Love it or hate it, remote work is here to stay. The Great Resignation has given employees more flexibility than ever before and it shows no sign of slowing down. According to projections from the data scientists at Ladders, 25% of all professional jobs in North America will be remote by the end of 2022, and remote opportunities will continue to increase through 2023. There are a myriad of benefits to remote work – productivity, retention, cost savings – but only if remote employees are engaged.
In this blog, we’ll present six creative strategies to keep your remote teams engaged and productive.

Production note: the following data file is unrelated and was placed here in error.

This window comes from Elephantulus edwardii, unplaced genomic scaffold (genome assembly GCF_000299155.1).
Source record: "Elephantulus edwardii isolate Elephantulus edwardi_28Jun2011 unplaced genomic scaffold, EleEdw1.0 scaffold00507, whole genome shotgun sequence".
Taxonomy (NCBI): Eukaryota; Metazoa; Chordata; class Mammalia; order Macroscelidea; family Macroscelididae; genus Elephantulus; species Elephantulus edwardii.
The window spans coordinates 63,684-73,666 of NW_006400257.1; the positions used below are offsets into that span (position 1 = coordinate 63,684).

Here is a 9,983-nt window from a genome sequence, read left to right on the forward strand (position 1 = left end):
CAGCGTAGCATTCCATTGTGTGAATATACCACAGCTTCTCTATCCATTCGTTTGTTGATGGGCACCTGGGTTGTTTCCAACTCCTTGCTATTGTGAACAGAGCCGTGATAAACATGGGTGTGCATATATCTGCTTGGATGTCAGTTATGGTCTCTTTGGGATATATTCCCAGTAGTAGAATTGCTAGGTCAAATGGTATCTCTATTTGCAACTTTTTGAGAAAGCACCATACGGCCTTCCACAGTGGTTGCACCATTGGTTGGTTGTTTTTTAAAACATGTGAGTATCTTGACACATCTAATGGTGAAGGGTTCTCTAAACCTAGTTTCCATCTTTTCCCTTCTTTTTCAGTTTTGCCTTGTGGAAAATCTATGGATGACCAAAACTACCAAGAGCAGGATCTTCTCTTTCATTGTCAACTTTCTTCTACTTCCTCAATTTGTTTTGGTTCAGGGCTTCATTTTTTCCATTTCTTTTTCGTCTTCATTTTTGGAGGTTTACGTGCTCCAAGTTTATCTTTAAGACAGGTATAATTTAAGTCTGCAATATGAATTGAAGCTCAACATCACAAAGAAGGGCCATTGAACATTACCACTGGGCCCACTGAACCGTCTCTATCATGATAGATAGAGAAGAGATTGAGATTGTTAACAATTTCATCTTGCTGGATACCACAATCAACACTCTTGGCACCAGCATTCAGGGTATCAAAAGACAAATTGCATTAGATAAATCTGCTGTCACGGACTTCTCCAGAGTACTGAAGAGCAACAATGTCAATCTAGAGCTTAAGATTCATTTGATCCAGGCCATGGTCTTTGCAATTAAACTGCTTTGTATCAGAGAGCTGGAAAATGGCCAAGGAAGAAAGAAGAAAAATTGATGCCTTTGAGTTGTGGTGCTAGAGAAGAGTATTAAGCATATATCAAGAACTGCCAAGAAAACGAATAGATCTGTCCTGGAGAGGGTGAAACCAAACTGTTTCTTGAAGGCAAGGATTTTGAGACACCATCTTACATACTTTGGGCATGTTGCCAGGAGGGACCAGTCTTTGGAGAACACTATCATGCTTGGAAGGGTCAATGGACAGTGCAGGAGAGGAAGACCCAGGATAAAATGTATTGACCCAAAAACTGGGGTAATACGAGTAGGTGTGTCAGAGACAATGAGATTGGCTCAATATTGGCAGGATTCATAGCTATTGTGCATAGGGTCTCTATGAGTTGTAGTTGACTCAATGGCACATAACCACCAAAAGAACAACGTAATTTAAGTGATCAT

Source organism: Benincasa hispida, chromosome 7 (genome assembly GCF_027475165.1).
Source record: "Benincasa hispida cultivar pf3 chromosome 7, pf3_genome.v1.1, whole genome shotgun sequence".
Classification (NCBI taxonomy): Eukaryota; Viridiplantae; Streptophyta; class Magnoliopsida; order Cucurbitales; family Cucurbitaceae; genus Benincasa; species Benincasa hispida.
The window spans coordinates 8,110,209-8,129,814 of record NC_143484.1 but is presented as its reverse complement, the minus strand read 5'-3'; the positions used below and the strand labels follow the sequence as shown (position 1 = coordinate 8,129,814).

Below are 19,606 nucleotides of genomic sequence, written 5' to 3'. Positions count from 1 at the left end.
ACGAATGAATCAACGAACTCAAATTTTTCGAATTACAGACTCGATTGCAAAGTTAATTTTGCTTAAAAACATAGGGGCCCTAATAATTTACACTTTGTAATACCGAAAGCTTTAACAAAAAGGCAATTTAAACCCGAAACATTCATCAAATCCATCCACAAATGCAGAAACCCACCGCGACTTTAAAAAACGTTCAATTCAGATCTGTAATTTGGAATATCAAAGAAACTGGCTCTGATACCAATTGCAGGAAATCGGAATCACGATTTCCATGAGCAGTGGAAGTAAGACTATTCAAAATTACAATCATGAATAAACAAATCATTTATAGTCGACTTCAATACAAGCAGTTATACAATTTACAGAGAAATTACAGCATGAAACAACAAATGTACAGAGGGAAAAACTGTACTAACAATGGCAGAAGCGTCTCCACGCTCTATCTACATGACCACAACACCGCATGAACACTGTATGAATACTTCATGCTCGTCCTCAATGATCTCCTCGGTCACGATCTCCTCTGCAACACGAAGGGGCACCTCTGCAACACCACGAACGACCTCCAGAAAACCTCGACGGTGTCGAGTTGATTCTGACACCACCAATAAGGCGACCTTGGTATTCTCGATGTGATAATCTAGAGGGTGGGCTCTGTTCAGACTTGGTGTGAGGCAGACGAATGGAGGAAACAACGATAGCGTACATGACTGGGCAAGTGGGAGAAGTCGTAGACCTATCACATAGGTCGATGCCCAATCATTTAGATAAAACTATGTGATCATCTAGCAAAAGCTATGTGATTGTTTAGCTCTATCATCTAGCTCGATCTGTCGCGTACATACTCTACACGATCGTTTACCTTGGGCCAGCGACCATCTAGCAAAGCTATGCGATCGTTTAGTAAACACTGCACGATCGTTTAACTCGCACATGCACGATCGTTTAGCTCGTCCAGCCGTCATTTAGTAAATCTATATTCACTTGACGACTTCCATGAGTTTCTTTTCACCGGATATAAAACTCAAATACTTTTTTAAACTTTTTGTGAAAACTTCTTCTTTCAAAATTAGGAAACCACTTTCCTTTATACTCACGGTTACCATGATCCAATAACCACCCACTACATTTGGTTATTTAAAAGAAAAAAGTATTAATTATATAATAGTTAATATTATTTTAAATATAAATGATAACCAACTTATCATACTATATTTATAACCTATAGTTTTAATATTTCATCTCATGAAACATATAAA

Technology is the great bridge to stay connected to your remote employees but you need to incorporate the right tech for the right conversation at the right moment. Communication tools like Zoom, Teams, etc. are great for face-to-face communication but it’s important to use them with care. Nobody needs another meeting to plan the meeting and this can hamper productivity.
Expand your tech toolbox with email and digital chats and don’t just communicate when you have a formal company update; tell a dad joke, celebrate the wins, share birthday or anniversary wishes, and praise your employees’ work. Make time for one-on-one sessions to make each team member feel special and heard.
Be sure you’re putting your efforts and resources where it counts. The same initiatives aren’t going to work for everyone, and in some cases may fall flat or even send the wrong message and work against your goals.